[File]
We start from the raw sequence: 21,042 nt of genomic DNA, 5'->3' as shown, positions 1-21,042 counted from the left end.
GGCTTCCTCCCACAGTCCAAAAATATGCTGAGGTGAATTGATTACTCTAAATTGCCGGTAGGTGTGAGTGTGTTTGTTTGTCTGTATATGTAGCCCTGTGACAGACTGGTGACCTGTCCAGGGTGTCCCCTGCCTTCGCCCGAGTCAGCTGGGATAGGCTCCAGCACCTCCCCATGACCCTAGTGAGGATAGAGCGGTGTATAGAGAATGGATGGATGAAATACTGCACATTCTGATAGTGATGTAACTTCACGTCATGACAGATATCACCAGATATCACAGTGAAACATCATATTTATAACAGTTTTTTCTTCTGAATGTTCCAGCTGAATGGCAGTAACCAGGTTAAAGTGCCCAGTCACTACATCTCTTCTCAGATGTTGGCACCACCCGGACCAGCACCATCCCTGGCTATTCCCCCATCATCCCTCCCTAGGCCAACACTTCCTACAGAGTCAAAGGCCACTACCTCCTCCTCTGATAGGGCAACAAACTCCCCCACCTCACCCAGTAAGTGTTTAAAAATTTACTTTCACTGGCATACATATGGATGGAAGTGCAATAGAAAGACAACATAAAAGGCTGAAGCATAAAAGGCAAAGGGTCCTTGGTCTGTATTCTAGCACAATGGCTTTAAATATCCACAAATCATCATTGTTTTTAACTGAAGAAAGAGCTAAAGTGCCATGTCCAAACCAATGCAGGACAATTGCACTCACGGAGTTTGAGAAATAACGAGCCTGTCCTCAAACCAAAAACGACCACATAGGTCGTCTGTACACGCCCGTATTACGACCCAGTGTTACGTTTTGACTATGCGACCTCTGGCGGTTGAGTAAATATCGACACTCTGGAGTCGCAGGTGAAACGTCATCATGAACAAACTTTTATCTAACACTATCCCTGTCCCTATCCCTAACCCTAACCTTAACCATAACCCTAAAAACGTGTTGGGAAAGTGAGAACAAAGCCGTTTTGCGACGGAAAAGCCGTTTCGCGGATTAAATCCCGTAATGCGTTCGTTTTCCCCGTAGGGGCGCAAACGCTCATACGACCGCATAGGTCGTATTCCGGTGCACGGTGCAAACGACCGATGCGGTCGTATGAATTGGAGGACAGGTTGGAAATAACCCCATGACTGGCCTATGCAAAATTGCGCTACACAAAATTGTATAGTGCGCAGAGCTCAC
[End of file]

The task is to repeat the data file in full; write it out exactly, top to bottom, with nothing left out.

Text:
We start from the raw sequence: 21,042 nt of genomic DNA, 5'->3' as shown, positions 1-21,042 counted from the left end.
GGCTTCCTCCCACAGTCCAAAAATATGCTGAGGTGAATTGATTACTCTAAATTGCCGGTAGGTGTGAGTGTGTTTGTTTGTCTGTATATGTAGCCCTGTGACAGACTGGTGACCTGTCCAGGGTGTCCCCTGCCTTCGCCCGAGTCAGCTGGGATAGGCTCCAGCACCTCCCCATGACCCTAGTGAGGATAGAGCGGTGTATAGAGAATGGATGGATGAAATACTGCACATTCTGATAGTGATGTAACTTCACGTCATGACAGATATCACCAGATATCACAGTGAAACATCATATTTATAACAGTTTTTTCTTCTGAATGTTCCAGCTGAATGGCAGTAACCAGGTTAAAGTGCCCAGTCACTACATCTCTTCTCAGATGTTGGCACCACCCGGACCAGCACCATCCCTGGCTATTCCCCCATCATCCCTCCCTAGGCCAACACTTCCTACAGAGTCAAAGGCCACTACCTCCTCCTCTGATAGGGCAACAAACTCCCCCACCTCACCCAGTAAGTGTTTAAAAATTTACTTTCACTGGCATACATATGGATGGAAGTGCAATAGAAAGACAACATAAAAGGCTGAAGCATAAAAGGCAAAGGGTCCTTGGTCTGTATTCTAGCACAATGGCTTTAAATATCCACAAATCATCATTGTTTTTAACTGAAGAAAGAGCTAAAGTGCCATGTCCAAACCAATGCAGGACAATTGCACTCACGGAGTTTGAGAAATAACGAGCCTGTCCTCAAACCAAAAACGACCACATAGGTCGTCTGTACACGCCCGTATTACGACCCAGTGTTACGTTTTGACTATGCGACCTCTGGCGGTTGAGTAAATATCGACACTCTGGAGTCGCAGGTGAAACGTCATCATGAACAAACTTTTATCTAACACTATCCCTGTCCCTATCCCTAACCCTAACCTTAACCATAACCCTAAAAACGTGTTGGGAAAGTGAGAACAAAGCCGTTTTGCGACGGAAAAGCCGTTTCGCGGATTAAATCCCGTAATGCGTTCGTTTTCCCCGTAGGGGCGCAAACGCTCATACGACCGCATAGGTCGTATTCCGGTGCACGGTGCAAACGACCGATGCGGTCGTATGAATTGGAGGACAGGTTGGAAATAACCCCATGACTGGCCTATGCAAAATTGCGCTACACAAAATTGTATAGTGCGCAGAGCTCAC